- I always look forward.  (I'm already perusing eBay for size 8 and size 6 pants!)

And that's all there is to it!  

There have been some weird bumps along the road (my heart threw me a couple of loops over the summer, but I'm dealing with it), but all in all, it's been pretty easy.   The weight loss has slowed down, but I knew that would happen, so it's not an issue.  With the arrival of the new year, I've renewed my committment to taking- and keeping- the weight off, and am looking forward to new ways of toning and smiling at my body.  

I'm amazed at the increase in my stamina.. Heck- I'm thrilled that I can see my toes!

Writing this post is my public 'coming out'.  I'm actually not sure what's prompted me to go public with my 'before' stats, but if it helps or inspires anyone, then I'm glad I went public.

I guess some 'before; pics are due, so here you go, along with my wishes for a happy, healthy, and content year, filled with hopes and dreams realized and fulfilled, and at least an inkling of glee every day.

Nov, 2009:

Dec 2010:

Thursday, July 22, 2010

If Religion, Then..... Why?

Church of All Nations

On Tuesday, while we were fasting for Tisha B'Av, Stu and I went to the Mount of Olives.

Getting there from our home was an interesting experience.  It only took about half an hour, but in that short time we drove thru new Jerusalem, and via the religious neighborhoods of Mea Shearim and Bar Ilan, crossed into Arab East Jerusalem near the area of the Temple Mount.  Driving onward, we followed the walls of the Old City to the Mount of Olives, where we found parking across from a long row of tourist buses that lined the approach to the Church of All Nations.

The area was filled with tourists from around the world.  We saw groups and independent travelers from places as widespread as Korea and Italy.  Most were focusing their sights on the church and its surroundings (which includes the Garden of Gethsemane), but while we lingered a bit, the focus of our visit was across the road.

Directly across the street from the Church of All Nations lies the Jewish cemetery at the Mount of Olives.  With its view of the Old City walls and of modern Jerusalem beyond them, you would expect that tourists to the area would be eager to take at least a few moments to explore the cemetery and its view.

But we didn't notice any tour guides pointing out the view to their groups, and almost no one turned around or crossed the road to take photos. 

Sounds odd, doesn't it?

The explanation might lie in the reason for our visit:  to see and walk among the thousands of old and ancient Jewish graves which were destroyed during the years of Jordanian occupation before Israel gained control of the area in the 1967 war.

The contrast from one side of the street to the other is quite remarkable- and uncomfortable.

On one side are two very elaborately decorated churches- the richly painted Church of All Nations, and the gold plated onion domes of the Russian Orthodox Church above it.

On the other side of the road, facing the walls of the Old City (and the view of the golden Dome of the Rock peeking above them), are tens of thousands of graves, many of which still lay in ruins, their tombstones smashed, the earth around them strewn with debris.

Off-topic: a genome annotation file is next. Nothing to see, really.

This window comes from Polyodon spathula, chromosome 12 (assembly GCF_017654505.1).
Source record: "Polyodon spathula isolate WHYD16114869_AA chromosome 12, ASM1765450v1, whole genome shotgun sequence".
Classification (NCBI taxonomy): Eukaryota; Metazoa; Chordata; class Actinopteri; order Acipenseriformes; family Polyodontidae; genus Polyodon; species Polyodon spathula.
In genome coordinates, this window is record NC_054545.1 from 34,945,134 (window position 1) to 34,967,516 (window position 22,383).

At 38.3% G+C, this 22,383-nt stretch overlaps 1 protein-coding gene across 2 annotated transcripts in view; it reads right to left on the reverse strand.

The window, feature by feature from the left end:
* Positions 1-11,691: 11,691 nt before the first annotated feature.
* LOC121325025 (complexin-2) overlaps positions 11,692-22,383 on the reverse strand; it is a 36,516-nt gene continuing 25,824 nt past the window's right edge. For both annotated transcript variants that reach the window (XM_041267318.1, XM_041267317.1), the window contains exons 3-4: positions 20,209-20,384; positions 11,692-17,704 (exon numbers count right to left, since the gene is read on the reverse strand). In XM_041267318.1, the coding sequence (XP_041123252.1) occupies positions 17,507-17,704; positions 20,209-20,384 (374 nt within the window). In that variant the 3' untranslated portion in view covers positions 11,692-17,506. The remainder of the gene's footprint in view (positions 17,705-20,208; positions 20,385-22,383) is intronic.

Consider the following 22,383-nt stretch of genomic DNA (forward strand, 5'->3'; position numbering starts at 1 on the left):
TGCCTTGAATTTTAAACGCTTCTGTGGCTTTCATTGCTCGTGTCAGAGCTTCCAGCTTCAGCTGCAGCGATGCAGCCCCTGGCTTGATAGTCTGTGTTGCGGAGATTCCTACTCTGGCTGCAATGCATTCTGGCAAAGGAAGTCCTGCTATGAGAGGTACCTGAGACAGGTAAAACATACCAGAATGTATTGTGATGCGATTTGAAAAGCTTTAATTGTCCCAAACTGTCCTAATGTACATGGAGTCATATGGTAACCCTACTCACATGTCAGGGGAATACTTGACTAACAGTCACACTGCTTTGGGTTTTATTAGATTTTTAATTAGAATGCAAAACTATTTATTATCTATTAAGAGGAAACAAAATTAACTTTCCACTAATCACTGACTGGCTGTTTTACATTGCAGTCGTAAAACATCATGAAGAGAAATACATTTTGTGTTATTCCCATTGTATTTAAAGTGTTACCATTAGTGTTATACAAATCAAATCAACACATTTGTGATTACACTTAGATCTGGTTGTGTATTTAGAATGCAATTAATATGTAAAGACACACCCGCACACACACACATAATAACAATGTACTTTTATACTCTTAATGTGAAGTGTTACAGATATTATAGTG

Over 40 years ago, shortly after the '67 war, I visited the area for the first time, and although I was only 11 years old, the sadness of that visit is still burned in my mind.

Although Israel had only regained control of the area a few months before, valient efforts were being made to restore the cemetery.  I'll never forget the sight of dozens of people wandering through the destruction, trying to locate the graves of loved ones.  It seemed like an impossible task- how could they hope to locate anything amidst those piles of rubble?

The destruction was so intense, that 40 years later the restoration is still not complete.  In 19 years of occupation, the Jordanians had worked hard to destroy the cemetery, desecrating and uprooting graves dating from biblical times to our modern era. 

Part of the goal of the restoration work was to reopen the cemetery to new burials as soon as possible- an ironic testament to the endurance of the Jewish people.

Walking among that destruction, trying to decipher the faded lettering on cracked tombstones, I found myself overwhelmed with the feelings of frustration and confusion that often haunt me when I travel around Israel.

Those feelings were particularly disturbing that day:

How could it be, at a place that is deeply holy to so many people, that we were immersed in the evidence of the deliberate desecration of one one religion, while within clear sight of the golden domes of two others?

How could it be, that visitors who came from all over the world to glory in the beginnings of their own religion, not turn around and reflect upon another?

Since the inception of this blog, I've avoided writing about these reflections.  It's so much easier, and of course more pleasant, to enjoy each day without having to think of all the whys of the world.

But Tisha B'Av, of all days, is the time for exactly those questions.  Not just for Jews- for everyone.  And maybe now that I've finally started talking about them, I'll find the strength and determination to return to those reflections regularly. 

In the meantime, I have a feeling that each time I put on the sandals I wore that day,  the fine grains of sand from the cemetery still clinging to the crevices and soles will strengthen my identity with the thousands of years of Jewish struggle and fortitude in this region- linking me to my past in a reminder of how, after a lifetime of longing, I emigrated to Israel.. but at the same time, continuing to raise a deep turbulance within me as new dimensions of whys continue to fight their way to the surface.